The rallies organized by ultranationalist groups in the Shin-Okubo district in Tokyo has not only affected the peace and order situation in the area, but Korean-run business establishments have also been sorely hurt. The anti-Korean sentiment, sparked by the territorial dispute over the Takeshima/Dokdo islands, has cast a huge problem over the once prosperous Koreatown district.
It was just a decade ago when the airing of a South Korean TV drama in Japan started a national trend for everything Korean. Businesses, like restaurants and souvenir shops, began popping up in the Shin-Okubo area, where many Koreans lived. But when diplomatic relations between the two countries started deteriorating, the anti-Korean rallies started happening, and at a much greater frequency. One right-wing group, who identifies itself as, “citizens who do not condone privileges given to Koreans in Japan,” hold monthly demonstrations, calling for the Koreans to leave Japan and uttering other racial slurs against them. One rally even turned violent, as those who oppose the racist demonstrations put up their own protest movement and went up against the ultranationalists. This resulted in the arrest of eight people, including the leaders of the respective groups.
“As a small-business owner, disturbances are the last thing I want to see because they scare customers away,” Kim, a restaurant owner, said. He said businesses like his have already had their profit cut in half, and he believes it’s really unfortunate if the Japanese stay away from the area and if the Koreans “cower” from all this hatred shown against them. Local Korean shop owners have already reported a drop in sales of around 30%, and some of the blame can be placed on these hate demonstrations. The police have said they cannot turn down applications to demonstrate because it is part of their freedom of expression. But Kin, a patent attorney, says these rallies are already “acts of violence deviating from freedom of expression”. He gathered 13,000 signatures to pressure the authorities to stop the rallies, but all he got was someone posting his number on the Internet and then receiving threatening and harassing phone calls.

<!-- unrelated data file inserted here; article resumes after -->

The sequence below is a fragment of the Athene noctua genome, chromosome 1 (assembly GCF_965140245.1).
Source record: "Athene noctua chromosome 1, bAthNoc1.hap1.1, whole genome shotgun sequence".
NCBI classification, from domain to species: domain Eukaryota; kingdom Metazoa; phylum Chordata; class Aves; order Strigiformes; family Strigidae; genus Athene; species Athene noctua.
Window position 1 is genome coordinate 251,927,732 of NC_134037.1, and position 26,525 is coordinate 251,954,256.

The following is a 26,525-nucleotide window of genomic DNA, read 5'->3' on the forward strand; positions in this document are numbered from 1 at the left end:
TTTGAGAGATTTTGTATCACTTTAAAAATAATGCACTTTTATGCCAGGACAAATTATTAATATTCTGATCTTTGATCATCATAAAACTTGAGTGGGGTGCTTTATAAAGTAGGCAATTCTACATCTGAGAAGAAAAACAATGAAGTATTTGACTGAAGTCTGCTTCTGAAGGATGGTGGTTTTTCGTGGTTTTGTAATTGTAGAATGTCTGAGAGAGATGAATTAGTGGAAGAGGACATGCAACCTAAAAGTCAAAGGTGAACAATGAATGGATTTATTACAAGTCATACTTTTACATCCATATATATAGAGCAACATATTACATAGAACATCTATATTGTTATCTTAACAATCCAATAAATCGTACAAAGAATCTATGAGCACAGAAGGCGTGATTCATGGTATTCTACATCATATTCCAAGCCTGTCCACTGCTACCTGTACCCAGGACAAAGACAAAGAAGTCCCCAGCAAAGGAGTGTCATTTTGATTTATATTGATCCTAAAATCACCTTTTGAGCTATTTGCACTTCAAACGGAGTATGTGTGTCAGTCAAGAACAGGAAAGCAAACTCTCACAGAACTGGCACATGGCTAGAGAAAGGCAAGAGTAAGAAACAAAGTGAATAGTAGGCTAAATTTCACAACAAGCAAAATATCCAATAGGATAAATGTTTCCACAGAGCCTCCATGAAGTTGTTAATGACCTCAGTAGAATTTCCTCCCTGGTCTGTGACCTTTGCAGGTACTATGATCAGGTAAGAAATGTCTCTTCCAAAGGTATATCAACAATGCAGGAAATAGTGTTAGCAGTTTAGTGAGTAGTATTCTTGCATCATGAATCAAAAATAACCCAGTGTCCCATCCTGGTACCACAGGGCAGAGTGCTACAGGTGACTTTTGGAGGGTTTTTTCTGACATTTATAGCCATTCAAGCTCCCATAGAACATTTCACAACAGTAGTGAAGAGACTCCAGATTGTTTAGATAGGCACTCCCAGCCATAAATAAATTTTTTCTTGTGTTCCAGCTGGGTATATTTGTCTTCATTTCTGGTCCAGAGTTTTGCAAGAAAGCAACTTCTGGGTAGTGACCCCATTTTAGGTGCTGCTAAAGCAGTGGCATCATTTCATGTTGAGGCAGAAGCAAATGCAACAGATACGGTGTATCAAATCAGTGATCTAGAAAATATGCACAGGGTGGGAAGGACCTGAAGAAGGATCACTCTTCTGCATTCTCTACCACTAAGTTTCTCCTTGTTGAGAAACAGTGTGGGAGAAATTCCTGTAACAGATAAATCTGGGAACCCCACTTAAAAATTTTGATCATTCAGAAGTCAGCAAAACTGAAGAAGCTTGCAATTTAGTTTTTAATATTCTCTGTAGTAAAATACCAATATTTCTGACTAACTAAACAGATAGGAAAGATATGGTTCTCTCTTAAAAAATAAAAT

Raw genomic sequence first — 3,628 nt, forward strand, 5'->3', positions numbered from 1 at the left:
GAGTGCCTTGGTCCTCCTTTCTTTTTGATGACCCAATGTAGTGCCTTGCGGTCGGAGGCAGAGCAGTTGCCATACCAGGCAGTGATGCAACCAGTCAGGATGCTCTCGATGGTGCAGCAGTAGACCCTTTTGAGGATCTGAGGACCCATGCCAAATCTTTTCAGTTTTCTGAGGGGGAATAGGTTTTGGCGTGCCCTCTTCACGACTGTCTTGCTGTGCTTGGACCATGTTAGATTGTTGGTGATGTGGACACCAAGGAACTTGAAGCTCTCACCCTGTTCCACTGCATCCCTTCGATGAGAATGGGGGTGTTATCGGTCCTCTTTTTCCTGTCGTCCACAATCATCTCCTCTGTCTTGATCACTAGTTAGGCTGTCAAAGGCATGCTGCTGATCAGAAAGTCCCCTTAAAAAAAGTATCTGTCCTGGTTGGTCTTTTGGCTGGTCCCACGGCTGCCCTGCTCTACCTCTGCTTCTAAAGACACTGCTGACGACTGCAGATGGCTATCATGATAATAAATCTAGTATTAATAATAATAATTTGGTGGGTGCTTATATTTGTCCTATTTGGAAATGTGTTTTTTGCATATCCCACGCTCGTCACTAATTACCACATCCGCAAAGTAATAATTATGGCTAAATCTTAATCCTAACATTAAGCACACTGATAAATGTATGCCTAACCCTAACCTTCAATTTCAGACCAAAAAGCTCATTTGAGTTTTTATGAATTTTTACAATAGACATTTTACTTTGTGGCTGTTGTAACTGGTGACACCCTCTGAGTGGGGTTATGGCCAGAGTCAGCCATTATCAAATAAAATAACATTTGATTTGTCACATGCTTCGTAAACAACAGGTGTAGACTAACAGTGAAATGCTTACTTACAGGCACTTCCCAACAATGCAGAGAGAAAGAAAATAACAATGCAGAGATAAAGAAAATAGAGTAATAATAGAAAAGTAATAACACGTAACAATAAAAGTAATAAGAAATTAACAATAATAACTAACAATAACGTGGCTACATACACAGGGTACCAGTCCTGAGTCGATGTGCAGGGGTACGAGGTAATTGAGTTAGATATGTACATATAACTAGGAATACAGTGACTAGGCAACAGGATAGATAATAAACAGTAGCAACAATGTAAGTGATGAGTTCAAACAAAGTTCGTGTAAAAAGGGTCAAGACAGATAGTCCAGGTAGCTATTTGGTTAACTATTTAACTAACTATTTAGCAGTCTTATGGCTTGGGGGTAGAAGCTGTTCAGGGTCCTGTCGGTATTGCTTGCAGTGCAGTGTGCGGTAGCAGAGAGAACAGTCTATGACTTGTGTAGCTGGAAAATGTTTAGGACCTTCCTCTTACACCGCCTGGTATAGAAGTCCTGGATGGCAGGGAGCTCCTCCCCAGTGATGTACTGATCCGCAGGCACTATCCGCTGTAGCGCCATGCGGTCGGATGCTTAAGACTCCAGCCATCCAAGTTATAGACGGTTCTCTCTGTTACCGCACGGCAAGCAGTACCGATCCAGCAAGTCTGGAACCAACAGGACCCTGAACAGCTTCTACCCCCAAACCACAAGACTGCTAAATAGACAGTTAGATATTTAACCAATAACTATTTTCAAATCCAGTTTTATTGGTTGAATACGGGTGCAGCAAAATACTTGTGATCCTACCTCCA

Even Japanese lawmakers are not prioritizing legal restrictions on racist and hate speech, so they cannot expect help from them anytime soon, even as civic groups have been campaigning to make hate speech a criminal offense. In the meantime, in a bid to reawaken interest in Koreatown and to revitalize the businesses there, a group of Korean residents plan to conduct a series of events. They said, “We would like to change the atmosphere here” through these events.
[ via Kyodo News ]
Comments Off on JDP Startup Corner: Pros & Cons of Working with a Partner in Japan